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Re: Heterodontosaurid with protofeathers
On Wed, Mar 18, 2009 at 8:26 PM, Tim Williams <email@example.com> wrote:
>> Seems we don't really know the state for most
>> sauropodomorphs. Those embryonic titanosaurs are scaled, but who knows
>> about non-titanosaurian sauropodomorphs?
> Aside from _"Pelorosaurus" becklesii_ (basal titanosauriform), preserved
> integument has been reported for diplodocids, according to Martin & Czerkas
> (2000; Amer. Zool. 40: 687â694):
> "While the exact scale pattern is not known in detail, the sides of the body
> of diplodocids were covered with raised studs some of which are over ten
> centimeters in diameter. They do not cover dermal ossicles as in the armored
> scutes of crocodilians."
> I haven't seen this described elsewhere, and I have no idea which specimen is
> being referred to.
Okay, change "non-titanosaurian sauropodomorphs" to "non-neosauropod
sauropodomorphs". We could still have bristly mamenchisaurids for all
we know. (I doubt it, but I'm just sayin'....)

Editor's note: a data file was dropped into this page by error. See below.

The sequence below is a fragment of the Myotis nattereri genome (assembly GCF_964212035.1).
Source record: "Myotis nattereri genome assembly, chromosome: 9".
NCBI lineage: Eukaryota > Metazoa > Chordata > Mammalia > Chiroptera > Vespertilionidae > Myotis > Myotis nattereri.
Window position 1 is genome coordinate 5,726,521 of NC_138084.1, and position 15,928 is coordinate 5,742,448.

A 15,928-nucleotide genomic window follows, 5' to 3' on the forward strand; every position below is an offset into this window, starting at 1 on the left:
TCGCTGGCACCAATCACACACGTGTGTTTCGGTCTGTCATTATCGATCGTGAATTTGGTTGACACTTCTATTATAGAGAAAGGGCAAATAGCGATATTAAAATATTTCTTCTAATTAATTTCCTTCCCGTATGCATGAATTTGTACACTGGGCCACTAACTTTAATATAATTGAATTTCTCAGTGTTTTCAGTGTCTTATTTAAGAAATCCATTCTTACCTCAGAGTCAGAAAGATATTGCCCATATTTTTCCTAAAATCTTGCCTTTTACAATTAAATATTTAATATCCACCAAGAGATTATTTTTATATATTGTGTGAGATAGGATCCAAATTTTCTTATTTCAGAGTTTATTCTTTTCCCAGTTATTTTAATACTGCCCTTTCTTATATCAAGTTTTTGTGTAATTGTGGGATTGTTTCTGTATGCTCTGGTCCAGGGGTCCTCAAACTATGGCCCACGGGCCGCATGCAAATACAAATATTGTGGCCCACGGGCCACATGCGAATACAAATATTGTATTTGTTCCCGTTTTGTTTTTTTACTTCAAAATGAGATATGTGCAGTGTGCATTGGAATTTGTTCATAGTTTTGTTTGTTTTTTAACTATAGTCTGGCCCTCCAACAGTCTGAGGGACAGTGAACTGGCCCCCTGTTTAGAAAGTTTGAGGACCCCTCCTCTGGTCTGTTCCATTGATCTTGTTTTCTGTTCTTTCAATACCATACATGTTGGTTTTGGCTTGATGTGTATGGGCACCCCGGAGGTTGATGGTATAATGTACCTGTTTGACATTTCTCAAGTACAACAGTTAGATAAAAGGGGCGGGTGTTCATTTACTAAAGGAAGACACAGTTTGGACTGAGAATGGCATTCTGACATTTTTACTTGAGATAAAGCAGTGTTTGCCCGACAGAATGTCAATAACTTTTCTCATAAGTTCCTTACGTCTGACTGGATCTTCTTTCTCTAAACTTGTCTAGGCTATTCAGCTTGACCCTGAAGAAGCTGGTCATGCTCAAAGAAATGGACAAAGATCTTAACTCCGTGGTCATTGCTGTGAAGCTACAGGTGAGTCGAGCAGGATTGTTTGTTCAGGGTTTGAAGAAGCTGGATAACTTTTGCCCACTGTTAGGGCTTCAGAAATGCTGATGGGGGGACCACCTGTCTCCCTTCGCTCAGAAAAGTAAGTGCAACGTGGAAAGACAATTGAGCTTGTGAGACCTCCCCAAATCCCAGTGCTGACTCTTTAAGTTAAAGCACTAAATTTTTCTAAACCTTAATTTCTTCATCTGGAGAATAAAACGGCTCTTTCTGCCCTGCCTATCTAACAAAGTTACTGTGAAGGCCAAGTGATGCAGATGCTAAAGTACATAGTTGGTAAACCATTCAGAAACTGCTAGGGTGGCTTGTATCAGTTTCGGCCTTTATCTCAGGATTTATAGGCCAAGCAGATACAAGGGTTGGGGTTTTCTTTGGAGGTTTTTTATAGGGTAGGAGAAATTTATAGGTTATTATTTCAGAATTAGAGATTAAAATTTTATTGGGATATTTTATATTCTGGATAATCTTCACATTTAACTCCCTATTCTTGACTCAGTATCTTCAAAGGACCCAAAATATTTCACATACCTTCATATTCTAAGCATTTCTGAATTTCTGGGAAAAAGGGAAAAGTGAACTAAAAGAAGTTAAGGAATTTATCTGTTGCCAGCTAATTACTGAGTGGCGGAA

> >From here:
>> With this new evidence from ornithischians, it looks like Avifilopluma
>> might even include all of Dinosauria, or even Ornithodira
>> (Dinosauromorpha + Pterosauromorpha)!
> Yes, that's true. ÂWow. ÂThis highlights some of the perils associated with
> apomorphy-based definitions: (1) establishing homology; (2) having the
> content of an apomorphy-based clade expand dramatically when the phylogenetic
> bracket for the particular apomorphy expands.
"Perils" is such a charged word. Let's say "potential ramifications".
>> Shouldn't that be "confucii"? Oh well....
> I thought that was strange as well. ÂIn a similar vein, we have
> _Confuciusornis_ rather than _Confuciornis_. ÂI've wondered if when genera
> or species are erected that incorporate the names of revered historical or
> religious figures, then a conscious decision is made to keep the entire name
> intact, as a mark of respect. ÂAfter all, we also have _Lazarussuchus_,
> which was named after Lazarus, a biblical (New Testament) character.
I suspect that it has more to do with people seeing the whole name as
a morpheme (i.e., discrete unit of language), since names generally
are morphemes in isolating languages like English and (especially)
Mandarin. Thus they fail to recognize the grammatical parts of the
name, and assume they can just tack something on to the end. (A good
test would be to see if people who speak fusional languages like
German or Russian make this mistake less often.)
T. Michael Keesey
Technical Consultant and Developer, Internet Technologies